TSX Company Manual:

TSX Company Manual
Part I Introduction
Part II Why List on the Toronto Stock Exchange?
Part III Original Listing Requirements
Part IV Maintaining a Listing — General Requirements
Part V Special Requirements for Non-Exempt Issuers
Part VI Changes in Capital Structure of Listed Issuers
Part VII Halting of Trading, Suspension and Delisting of Securities
Part VIII Fees Payable by Listed Companies
Part IX Dealing with the News Media
Part X Special Purpose Acquisition Corporations (SPACs)
Part XI Requirements Applicable to Non-Corporate Issuers
Provisions Respecting Conflict of Interest and Competitors of TMX Group Limited
Notices of Approval
Requests for Comments
Staff Notices to Applicants, Listed Issuers, Securities Lawyers and Participating Organizations
Location: TSX Company Manual > Part IV Maintaining a Listing — General Requirements > B. Timely Disclosure > Insider Trading > Law > Sec. 423.4.

Law Guidelines—Disclosure, Confidentiality Guidelines and Employee Trading

Sec. 423.4.

(3 versions)

Every listed company should have a firm rule prohibiting those who have access to confidential information from making use of such information in trading in the company's securities before the information has been fully disclosed to the public and a reasonable period of time for dissemination of the information has passed.

Insider trading is strictly regulated by Part XXI and sections 76 and 134 of the OSA and the Regulation under the Act. The securities laws of other provinces also regulate insider trading in their respective jurisdictions. Insider trading in the securities of companies incorporated under the Canada Business Corporations Act is also regulated by Part Xl of that Act. The definition of an "insider" will vary from statute to statute, but in any case will include directors and senior officers of the company and large shareholders. In Ontario directors and senior officers of any company that is itself an insider of a second company are considered insiders of that second company. It is recommended that directors and officers of listed companies be fully conversant with all applicable legislation concerning insider trading.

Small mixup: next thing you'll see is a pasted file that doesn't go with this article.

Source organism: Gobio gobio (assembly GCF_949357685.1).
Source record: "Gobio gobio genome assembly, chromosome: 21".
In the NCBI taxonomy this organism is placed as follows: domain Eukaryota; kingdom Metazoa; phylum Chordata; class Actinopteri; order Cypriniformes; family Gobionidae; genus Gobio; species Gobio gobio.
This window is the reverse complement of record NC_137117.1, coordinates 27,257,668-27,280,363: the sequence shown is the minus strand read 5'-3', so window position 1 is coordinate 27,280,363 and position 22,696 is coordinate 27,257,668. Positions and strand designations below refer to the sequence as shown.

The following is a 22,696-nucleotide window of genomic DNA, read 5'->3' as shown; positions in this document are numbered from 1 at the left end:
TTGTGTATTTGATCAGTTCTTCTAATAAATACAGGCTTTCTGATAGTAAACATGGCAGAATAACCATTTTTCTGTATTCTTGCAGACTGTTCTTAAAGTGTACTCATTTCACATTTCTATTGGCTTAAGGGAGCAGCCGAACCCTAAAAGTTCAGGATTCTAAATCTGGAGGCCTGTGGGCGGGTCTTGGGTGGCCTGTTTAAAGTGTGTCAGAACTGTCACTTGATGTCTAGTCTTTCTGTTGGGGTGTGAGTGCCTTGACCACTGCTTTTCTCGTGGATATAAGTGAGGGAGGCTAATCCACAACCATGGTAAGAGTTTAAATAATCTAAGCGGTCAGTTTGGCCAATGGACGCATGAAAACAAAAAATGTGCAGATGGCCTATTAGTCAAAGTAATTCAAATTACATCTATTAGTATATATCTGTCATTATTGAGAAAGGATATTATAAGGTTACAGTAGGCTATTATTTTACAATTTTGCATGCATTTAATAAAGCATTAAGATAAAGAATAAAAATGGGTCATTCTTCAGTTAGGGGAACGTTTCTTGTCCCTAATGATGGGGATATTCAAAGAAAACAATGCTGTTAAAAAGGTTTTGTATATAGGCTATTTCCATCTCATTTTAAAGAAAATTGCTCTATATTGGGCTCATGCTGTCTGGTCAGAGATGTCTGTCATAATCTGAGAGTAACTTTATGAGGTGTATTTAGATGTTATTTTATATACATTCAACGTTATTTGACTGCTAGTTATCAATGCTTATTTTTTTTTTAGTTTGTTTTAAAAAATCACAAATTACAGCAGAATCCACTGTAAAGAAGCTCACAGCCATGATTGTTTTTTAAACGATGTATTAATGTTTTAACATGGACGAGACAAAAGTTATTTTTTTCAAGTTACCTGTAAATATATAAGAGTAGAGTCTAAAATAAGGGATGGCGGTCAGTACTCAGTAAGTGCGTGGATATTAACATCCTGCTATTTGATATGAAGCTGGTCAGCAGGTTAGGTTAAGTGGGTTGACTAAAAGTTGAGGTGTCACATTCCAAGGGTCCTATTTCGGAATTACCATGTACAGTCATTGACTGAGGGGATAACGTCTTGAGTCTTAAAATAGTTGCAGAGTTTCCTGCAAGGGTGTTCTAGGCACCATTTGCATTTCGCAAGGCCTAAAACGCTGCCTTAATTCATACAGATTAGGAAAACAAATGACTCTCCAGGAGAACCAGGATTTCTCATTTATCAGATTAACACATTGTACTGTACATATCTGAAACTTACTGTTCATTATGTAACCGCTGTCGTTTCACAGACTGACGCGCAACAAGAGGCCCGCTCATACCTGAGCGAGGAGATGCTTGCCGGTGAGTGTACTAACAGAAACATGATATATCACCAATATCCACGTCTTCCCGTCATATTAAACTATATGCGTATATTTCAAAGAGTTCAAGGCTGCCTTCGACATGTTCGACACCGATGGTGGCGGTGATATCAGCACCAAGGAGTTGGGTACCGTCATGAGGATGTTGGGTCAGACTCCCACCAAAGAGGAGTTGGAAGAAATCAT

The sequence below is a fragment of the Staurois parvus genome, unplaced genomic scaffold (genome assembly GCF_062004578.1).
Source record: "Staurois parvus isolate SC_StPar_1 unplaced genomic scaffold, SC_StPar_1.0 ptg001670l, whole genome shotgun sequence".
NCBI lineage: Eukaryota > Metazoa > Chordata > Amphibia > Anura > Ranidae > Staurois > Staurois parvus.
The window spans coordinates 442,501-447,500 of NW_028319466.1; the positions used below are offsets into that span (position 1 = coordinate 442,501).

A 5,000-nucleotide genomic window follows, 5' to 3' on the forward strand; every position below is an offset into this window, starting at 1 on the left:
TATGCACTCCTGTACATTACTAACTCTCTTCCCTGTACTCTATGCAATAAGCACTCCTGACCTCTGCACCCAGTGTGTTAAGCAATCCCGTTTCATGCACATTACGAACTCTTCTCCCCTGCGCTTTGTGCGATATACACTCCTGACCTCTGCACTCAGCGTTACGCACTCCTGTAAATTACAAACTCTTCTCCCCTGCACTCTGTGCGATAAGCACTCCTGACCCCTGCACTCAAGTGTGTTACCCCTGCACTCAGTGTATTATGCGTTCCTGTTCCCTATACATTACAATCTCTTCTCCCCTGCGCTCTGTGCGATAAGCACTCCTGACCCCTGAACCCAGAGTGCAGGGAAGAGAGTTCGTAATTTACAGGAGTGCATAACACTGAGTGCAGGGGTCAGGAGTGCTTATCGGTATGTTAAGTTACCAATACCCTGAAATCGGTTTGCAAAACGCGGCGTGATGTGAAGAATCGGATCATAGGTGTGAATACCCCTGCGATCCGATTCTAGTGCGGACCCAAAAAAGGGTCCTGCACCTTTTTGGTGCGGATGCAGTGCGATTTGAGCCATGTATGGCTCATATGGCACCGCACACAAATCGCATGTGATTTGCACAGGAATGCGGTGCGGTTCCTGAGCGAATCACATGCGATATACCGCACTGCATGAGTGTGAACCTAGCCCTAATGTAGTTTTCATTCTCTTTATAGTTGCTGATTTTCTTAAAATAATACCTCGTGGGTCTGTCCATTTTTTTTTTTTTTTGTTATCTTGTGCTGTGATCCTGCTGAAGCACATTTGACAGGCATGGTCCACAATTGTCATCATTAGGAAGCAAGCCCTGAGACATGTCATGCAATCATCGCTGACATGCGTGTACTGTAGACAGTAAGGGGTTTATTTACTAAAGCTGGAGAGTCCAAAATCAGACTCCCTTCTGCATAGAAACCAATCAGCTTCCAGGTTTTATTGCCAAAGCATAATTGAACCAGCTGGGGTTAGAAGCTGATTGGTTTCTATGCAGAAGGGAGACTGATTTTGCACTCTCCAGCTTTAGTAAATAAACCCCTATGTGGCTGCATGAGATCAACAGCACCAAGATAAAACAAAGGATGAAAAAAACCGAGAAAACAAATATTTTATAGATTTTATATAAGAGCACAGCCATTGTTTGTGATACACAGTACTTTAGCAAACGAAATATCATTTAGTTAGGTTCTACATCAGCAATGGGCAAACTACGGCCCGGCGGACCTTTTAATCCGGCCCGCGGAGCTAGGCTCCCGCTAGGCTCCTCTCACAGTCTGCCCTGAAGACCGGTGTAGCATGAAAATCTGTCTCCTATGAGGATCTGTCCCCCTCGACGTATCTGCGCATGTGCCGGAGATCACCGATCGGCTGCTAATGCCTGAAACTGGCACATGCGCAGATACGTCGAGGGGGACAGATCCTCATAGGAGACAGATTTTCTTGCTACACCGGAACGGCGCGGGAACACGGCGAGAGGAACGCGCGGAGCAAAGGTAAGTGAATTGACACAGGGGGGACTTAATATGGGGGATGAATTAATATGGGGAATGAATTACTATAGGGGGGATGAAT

The OSA requires insiders who own securities of a listed company to file an initial report with the OSC upon becoming insiders and to report all trades made in the securities of the company of which they are insiders.

In addition, section 76 of the OSA prohibits any person or company in a "special relationship" with a listed company from trading on the basis of undisclosed material information on the affairs of that company. Those considered to be in a "special relationship" with a listed company include those who are insiders, affiliates or associates of the listed company, a person or company proposing to make a take-over bid of the listed company, and a person or company proposing to become a party to a reorganization, amalgamation, merger or similar business arrangement with the listed company. A person or company in a "special relationship" also includes those involved, or which were involved, in the provision of business or professional services for the listed company, including employees.

An indefinite chain of "tippees" is created by including in the "special relationship" category persons or companies who acquire information from a source known to them to have a "special relationship" with the listed company.

In any situation where material information is being kept confidential because disclosure would be unduly detrimental to the best interests of the company, management is under a duty to take every possible precaution to ensure that no trading whatsoever takes place by any insiders or persons in a "special relationship" with the company, such as lawyers, engineers and accountants, in which use is made of such information before it is generally disclosed to the public. Similarly, undisclosed material information cannot be passed on or "tipped" to others who may benefit by trading on the information.

In the event that Market Surveillance is of the opinion that insider or improper trading may have occurred before material information has been disclosed and disseminated, the Exchange requires an immediate announcement to be made disclosing the material information of which use is being made.

Law Guidelines—Disclosure, Confidentiality Guidelines and Employee Trading

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